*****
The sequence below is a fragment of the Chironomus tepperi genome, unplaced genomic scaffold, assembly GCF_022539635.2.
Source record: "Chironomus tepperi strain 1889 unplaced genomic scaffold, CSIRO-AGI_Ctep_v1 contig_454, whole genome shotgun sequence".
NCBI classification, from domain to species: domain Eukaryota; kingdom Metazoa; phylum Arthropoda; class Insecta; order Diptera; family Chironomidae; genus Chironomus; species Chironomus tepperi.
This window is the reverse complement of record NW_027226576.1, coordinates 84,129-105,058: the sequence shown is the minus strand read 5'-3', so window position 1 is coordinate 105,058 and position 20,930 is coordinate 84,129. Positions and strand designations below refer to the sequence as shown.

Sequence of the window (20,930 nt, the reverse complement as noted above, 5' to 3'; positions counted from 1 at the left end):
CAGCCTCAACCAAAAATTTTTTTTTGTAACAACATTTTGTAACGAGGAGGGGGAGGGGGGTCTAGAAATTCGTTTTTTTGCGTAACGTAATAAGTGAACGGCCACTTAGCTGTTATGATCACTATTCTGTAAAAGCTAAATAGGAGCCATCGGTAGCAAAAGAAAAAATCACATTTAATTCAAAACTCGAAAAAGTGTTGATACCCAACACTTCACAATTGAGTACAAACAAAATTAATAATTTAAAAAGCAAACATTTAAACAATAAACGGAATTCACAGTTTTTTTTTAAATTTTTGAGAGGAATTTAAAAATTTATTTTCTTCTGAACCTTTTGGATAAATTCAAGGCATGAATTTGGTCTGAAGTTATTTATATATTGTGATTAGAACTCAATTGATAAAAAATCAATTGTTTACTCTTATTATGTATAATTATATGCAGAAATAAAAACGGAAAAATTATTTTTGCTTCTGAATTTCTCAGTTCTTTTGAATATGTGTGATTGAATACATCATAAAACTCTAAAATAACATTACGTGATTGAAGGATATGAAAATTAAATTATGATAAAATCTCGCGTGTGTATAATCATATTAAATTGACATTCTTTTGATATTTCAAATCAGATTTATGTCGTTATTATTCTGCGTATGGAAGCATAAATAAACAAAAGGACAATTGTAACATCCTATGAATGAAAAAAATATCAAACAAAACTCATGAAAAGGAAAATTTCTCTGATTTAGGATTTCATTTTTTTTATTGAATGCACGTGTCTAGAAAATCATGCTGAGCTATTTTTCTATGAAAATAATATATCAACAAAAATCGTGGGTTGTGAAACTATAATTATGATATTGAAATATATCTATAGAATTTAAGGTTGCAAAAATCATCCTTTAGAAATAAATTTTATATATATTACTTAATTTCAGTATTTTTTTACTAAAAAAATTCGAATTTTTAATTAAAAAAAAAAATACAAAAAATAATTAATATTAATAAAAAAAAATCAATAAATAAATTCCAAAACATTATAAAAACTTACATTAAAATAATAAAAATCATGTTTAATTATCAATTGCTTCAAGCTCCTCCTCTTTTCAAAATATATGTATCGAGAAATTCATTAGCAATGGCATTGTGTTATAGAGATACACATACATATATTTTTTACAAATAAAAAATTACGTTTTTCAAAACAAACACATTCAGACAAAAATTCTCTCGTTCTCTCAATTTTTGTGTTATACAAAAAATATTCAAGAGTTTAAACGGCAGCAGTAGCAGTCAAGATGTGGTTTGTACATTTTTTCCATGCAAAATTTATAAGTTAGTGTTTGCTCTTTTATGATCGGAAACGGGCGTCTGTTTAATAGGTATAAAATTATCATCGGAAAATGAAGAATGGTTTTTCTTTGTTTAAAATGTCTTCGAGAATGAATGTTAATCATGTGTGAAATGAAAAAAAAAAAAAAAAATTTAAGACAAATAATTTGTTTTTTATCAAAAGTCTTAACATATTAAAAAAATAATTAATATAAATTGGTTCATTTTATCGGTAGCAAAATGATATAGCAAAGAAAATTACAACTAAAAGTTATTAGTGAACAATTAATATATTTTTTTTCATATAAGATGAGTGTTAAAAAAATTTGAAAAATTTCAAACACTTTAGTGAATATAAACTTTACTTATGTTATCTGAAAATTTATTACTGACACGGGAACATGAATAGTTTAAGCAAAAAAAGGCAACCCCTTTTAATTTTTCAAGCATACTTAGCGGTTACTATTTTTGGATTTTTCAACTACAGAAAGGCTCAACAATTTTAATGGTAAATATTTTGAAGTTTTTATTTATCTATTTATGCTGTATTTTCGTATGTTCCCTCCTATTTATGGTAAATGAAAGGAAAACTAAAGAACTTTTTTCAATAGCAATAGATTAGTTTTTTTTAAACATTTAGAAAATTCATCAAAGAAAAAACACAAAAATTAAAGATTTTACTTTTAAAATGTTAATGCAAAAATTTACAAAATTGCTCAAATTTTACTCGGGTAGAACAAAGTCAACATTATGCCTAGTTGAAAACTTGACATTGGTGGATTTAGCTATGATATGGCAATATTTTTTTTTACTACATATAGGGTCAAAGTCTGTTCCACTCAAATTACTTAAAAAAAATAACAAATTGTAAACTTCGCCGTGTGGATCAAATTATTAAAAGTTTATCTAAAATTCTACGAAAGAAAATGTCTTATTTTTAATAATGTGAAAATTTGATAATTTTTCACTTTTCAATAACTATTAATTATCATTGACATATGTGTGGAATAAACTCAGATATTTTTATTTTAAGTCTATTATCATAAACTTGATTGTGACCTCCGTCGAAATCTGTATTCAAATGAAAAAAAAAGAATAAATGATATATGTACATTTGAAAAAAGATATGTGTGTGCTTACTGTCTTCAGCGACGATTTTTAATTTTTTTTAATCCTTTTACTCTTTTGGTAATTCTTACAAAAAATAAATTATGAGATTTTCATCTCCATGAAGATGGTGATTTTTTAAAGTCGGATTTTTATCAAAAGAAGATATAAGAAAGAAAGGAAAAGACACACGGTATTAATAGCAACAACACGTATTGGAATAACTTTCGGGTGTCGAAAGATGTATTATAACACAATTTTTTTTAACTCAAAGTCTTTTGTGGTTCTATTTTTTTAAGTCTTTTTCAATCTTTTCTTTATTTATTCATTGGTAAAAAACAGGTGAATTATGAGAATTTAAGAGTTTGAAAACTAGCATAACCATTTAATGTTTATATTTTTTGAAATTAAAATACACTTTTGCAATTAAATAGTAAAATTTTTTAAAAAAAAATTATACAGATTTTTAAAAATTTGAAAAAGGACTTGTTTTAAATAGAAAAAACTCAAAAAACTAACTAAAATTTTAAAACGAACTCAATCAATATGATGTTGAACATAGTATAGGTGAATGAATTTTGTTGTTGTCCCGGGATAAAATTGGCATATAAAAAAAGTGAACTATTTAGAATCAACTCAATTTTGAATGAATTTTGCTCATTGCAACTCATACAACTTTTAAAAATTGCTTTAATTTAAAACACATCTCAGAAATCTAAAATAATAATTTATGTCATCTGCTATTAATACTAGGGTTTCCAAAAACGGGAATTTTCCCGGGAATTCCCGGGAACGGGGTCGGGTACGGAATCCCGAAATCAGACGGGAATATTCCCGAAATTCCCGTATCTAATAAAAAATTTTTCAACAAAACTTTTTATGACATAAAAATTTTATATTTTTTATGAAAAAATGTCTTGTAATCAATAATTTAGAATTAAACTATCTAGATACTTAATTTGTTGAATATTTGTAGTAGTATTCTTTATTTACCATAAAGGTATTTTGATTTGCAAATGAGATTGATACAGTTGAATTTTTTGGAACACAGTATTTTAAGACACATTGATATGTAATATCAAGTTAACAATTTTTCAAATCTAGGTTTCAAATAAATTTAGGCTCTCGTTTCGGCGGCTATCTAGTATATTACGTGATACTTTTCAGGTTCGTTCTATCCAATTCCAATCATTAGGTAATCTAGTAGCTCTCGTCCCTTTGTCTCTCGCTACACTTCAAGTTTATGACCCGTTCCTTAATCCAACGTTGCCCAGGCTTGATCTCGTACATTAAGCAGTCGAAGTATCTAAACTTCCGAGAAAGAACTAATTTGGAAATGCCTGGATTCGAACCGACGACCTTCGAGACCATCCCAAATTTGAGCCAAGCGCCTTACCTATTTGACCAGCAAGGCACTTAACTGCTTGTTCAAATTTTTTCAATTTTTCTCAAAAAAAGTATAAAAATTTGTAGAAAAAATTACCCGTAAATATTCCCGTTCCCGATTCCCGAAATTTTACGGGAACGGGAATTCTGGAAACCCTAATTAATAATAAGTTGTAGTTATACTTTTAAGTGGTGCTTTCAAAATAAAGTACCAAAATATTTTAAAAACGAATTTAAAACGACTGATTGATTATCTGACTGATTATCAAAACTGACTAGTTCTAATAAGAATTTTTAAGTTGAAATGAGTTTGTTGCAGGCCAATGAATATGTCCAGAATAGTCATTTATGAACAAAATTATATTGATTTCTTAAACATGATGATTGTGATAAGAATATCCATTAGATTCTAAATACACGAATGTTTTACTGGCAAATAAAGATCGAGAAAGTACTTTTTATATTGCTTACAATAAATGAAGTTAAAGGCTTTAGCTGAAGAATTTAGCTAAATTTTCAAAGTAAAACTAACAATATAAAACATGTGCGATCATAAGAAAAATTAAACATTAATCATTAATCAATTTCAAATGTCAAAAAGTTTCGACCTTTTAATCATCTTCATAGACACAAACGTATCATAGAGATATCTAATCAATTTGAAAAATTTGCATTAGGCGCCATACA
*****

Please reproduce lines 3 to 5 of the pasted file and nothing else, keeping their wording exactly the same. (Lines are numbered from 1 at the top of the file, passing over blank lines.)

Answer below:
NCBI classification, from domain to species: domain Eukaryota; kingdom Metazoa; phylum Arthropoda; class Insecta; order Diptera; family Chironomidae; genus Chironomus; species Chironomus tepperi.
This window is the reverse complement of record NW_027226576.1, coordinates 84,129-105,058: the sequence shown is the minus strand read 5'-3', so window position 1 is coordinate 105,058 and position 20,930 is coordinate 84,129. Positions and strand designations below refer to the sequence as shown.

Sequence of the window (20,930 nt, the reverse complement as noted above, 5' to 3'; positions counted from 1 at the left end):